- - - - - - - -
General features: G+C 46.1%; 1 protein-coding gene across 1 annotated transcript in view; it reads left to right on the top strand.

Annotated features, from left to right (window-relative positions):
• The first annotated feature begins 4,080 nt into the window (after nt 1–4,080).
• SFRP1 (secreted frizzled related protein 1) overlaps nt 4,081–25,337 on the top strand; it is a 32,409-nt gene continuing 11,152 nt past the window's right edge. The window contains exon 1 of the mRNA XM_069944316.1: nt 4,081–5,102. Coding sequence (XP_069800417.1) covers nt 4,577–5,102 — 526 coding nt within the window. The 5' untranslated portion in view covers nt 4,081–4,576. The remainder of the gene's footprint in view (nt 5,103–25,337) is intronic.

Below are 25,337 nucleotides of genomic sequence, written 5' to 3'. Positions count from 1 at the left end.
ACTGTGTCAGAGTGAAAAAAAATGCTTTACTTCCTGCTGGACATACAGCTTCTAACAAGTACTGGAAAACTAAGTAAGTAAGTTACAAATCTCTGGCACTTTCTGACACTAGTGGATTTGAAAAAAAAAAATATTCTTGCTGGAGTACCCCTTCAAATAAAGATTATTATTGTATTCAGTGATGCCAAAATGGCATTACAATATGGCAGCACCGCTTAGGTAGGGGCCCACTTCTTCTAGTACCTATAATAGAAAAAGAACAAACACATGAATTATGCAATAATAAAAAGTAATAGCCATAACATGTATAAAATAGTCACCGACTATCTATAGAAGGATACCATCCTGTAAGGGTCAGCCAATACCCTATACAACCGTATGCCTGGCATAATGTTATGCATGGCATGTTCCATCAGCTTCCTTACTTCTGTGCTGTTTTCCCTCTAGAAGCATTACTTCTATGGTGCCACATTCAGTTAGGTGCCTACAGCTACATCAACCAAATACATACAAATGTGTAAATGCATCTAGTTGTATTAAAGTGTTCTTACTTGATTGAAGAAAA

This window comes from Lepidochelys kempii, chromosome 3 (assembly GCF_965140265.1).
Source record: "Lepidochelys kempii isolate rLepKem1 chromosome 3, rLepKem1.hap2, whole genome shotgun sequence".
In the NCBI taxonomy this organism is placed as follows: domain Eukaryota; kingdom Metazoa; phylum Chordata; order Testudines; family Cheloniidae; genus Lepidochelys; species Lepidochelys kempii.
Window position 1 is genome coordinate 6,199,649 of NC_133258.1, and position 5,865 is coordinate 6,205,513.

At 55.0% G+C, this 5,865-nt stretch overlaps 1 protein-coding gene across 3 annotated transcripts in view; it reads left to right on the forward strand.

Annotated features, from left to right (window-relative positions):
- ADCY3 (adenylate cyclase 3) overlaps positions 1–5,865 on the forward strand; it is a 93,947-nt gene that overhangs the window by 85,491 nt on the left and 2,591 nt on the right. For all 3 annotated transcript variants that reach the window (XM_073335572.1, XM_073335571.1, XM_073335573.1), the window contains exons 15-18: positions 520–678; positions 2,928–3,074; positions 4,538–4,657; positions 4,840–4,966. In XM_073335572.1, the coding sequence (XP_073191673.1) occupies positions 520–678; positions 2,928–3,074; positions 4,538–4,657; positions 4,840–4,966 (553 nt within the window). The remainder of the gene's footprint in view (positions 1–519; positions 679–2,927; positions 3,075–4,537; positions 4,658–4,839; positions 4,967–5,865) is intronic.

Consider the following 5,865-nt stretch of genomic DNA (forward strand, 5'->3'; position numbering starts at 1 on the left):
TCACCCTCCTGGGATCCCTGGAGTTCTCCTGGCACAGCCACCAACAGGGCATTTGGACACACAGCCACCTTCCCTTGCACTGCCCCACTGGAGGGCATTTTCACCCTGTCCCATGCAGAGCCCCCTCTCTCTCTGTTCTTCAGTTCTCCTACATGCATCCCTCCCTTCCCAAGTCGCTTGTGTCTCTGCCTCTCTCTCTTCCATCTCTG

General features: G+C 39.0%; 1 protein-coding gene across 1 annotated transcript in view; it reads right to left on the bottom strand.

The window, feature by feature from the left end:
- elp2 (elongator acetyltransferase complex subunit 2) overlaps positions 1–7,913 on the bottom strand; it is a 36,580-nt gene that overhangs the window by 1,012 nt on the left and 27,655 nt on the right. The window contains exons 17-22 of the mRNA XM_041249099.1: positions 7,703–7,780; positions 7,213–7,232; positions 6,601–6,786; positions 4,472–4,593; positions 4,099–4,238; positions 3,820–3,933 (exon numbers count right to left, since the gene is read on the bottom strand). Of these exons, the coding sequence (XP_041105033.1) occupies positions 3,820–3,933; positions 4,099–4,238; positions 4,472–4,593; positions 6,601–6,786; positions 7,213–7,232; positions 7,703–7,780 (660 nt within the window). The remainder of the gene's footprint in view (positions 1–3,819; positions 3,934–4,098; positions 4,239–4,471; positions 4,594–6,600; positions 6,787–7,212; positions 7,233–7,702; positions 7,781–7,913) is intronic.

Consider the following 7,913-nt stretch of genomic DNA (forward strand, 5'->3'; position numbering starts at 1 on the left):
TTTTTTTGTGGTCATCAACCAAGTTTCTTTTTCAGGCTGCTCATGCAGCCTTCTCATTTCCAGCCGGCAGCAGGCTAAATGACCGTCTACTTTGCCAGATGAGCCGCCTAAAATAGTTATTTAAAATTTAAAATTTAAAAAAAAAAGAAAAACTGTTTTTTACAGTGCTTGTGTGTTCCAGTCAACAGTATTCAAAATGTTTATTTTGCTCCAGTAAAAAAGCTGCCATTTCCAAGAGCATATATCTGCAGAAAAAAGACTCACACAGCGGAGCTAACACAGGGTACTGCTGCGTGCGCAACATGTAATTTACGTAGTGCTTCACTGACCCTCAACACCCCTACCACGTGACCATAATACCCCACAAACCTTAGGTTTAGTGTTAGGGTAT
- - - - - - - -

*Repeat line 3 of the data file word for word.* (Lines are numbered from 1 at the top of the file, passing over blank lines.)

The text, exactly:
• The first annotated feature begins 4,080 nt into the window (after nt 1–4,080).